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Grant steps on sidewalk future

The city could lose federal funds if Screenland Drive remains without a sidewalk.

December 29, 2010|By Gretchen Meier,

Burbank may have to pass on $125,000 in federal grant money if an earlier City Council decision to halt sidewalk construction on two blocks of Screenland Drive near Luther Middle School remains unchanged.

Following the outcry of nearly 90% of the residents on the 1800 and 1900 blocks of Screenland Drive earlier this year, the City Council voted 3 to 2 to halt the construction of sidewalks on that stretch of street.

The residents argued they weren't adequately notified of the project, and said the new walkways would create their own safety hazards.

The project would have been funded by a federal Safe Routes to Schools grant the city applied for in late 2006. The grant is "designed to improve and enhance the safety of schoolchildren walking or bicycling to and from school," according to a city report.

When the city originally applied for the funds, officials polled the 1800 block of Screenland Drive and reported a 50% acceptance rate. Due to an oversight, the 1900 block residents were not originally notified.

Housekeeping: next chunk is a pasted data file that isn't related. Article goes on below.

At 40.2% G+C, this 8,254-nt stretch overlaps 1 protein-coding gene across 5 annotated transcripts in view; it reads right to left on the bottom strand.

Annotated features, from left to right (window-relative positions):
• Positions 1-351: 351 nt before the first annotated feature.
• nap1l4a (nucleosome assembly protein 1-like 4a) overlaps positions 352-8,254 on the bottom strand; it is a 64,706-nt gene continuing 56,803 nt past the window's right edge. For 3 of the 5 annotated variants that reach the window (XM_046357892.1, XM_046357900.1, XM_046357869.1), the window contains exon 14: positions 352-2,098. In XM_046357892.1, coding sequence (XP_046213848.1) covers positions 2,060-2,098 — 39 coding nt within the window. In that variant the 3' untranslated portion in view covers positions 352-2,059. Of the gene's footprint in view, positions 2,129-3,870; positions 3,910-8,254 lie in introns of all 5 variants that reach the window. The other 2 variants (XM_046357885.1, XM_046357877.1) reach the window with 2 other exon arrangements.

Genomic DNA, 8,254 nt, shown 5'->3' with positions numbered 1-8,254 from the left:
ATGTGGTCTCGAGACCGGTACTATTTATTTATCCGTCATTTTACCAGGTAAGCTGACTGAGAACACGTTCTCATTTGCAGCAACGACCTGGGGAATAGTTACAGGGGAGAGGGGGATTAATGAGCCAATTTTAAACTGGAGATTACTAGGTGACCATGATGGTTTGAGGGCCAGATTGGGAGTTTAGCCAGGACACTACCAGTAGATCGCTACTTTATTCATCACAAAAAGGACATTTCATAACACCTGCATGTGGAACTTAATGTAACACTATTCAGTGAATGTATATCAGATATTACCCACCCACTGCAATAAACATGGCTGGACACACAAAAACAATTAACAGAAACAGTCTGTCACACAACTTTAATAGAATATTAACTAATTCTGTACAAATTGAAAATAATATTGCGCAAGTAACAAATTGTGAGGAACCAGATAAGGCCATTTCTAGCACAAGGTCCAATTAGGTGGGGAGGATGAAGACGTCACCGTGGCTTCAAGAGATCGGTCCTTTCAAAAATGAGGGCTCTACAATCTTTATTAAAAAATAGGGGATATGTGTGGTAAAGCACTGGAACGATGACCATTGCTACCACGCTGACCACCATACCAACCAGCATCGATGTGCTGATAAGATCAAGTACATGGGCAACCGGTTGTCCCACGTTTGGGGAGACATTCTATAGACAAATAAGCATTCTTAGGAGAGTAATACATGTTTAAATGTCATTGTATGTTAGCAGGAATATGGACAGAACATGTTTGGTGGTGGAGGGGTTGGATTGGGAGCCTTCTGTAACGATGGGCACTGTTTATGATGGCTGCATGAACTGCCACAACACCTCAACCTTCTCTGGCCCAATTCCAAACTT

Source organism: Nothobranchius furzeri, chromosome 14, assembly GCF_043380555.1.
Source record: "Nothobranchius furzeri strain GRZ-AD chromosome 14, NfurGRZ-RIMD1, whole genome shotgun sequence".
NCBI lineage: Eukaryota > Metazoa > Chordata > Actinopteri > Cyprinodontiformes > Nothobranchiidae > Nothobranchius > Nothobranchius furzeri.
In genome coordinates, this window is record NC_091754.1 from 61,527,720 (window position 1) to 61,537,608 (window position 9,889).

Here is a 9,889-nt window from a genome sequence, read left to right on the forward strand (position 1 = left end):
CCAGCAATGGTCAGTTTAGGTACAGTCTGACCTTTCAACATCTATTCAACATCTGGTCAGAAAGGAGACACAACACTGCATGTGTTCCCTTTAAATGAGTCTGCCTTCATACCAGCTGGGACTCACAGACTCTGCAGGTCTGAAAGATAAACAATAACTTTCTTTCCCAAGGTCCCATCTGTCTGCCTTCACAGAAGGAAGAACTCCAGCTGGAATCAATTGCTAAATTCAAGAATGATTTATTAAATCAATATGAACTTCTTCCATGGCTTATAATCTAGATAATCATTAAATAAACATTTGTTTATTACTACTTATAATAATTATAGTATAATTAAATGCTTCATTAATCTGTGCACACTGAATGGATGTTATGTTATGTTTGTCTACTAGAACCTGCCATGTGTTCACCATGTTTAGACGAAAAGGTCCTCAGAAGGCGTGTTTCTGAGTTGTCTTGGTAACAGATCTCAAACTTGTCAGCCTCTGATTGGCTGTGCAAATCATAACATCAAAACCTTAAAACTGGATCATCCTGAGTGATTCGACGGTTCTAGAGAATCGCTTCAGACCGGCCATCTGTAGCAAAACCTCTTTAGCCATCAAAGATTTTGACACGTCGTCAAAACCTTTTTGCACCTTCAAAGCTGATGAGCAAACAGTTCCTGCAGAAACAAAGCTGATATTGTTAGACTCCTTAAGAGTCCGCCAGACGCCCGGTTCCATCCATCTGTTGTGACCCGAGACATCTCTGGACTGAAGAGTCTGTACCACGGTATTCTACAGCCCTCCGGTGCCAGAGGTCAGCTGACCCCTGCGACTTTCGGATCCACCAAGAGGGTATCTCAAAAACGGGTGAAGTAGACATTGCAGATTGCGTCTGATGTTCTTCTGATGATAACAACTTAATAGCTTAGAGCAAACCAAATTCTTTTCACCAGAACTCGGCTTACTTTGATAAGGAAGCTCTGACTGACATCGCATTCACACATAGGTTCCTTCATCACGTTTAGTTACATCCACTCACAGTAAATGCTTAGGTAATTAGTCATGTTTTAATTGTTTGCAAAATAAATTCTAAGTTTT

The California Department of Transportation, which monitors the grant funding, warned city officials that while the sidewalk may be eliminated from grant without penalty, future grant applications might be impacted.

If sidewalks are not installed with the grant money allocated for the project, changing federal regulations could force the city to invest its own money. The city has received more than $3 million isince the grant program began.

There are currently no disability access laws that require sidewalks on residential streets, but officials say the regulations change annually. And since the project was originally set to take place, the city could be at increased risk should an injury occur where there's no sidewalk, city officials said.

"If an accident occurred now that could have been prevented with sidewalk, [Burbank] may have some increased liability because of the discussions and staff recommendations," said Traffic Engineer Ken Johnson.

Janet Strong, whose parents purchased the first house on her block of Screenland Drive, said she believes installing sidewalks will make the street unsafe for residents in their vehicles and pedestrians.

"This is the first time I have had an issue or complaint with the city," Strong said. "But I felt strongly enough that our safety was at risk and this was an unnecessary expense."

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